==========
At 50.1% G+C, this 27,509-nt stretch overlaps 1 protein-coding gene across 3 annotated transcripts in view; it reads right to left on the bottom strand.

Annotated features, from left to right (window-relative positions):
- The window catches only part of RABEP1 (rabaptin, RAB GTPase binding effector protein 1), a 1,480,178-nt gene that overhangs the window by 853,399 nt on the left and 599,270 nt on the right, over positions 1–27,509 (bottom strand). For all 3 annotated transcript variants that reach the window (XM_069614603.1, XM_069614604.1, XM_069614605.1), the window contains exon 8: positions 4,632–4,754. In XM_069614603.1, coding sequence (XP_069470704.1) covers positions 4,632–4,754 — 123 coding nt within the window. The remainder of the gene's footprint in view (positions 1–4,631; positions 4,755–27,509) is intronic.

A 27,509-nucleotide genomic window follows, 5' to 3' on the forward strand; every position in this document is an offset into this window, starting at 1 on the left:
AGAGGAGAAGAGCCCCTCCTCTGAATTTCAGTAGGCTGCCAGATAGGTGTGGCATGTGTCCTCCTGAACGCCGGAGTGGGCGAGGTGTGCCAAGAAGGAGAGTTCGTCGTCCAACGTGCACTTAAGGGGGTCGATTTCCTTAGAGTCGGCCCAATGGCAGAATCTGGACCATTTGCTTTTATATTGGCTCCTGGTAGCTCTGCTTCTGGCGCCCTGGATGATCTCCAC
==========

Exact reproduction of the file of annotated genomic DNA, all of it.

At 50.1% G+C, this 27,509-nt stretch overlaps 1 protein-coding gene across 3 annotated transcripts in view; it reads right to left on the bottom strand.

Annotated features, from left to right (window-relative positions):
- The window catches only part of RABEP1 (rabaptin, RAB GTPase binding effector protein 1), a 1,480,178-nt gene that overhangs the window by 853,399 nt on the left and 599,270 nt on the right, over positions 1–27,509 (bottom strand). For all 3 annotated transcript variants that reach the window (XM_069614603.1, XM_069614604.1, XM_069614605.1), the window contains exon 8: positions 4,632–4,754. In XM_069614603.1, coding sequence (XP_069470704.1) covers positions 4,632–4,754 — 123 coding nt within the window. The remainder of the gene's footprint in view (positions 1–4,631; positions 4,755–27,509) is intronic.

A 27,509-nucleotide genomic window follows, 5' to 3' on the forward strand; every position in this document is an offset into this window, starting at 1 on the left:
AGAGGAGAAGAGCCCCTCCTCTGAATTTCAGTAGGCTGCCAGATAGGTGTGGCATGTGTCCTCCTGAACGCCGGAGTGGGCGAGGTGTGCCAAGAAGGAGAGTTCGTCGTCCAACGTGCACTTAAGGGGGTCGATTTCCTTAGAGTCGGCCCAATGGCAGAATCTGGACCATTTGCTTTTATATTGGCTCCTGGTAGCTCTGCTTCTGGCGCCCTGGATGATCTCCAC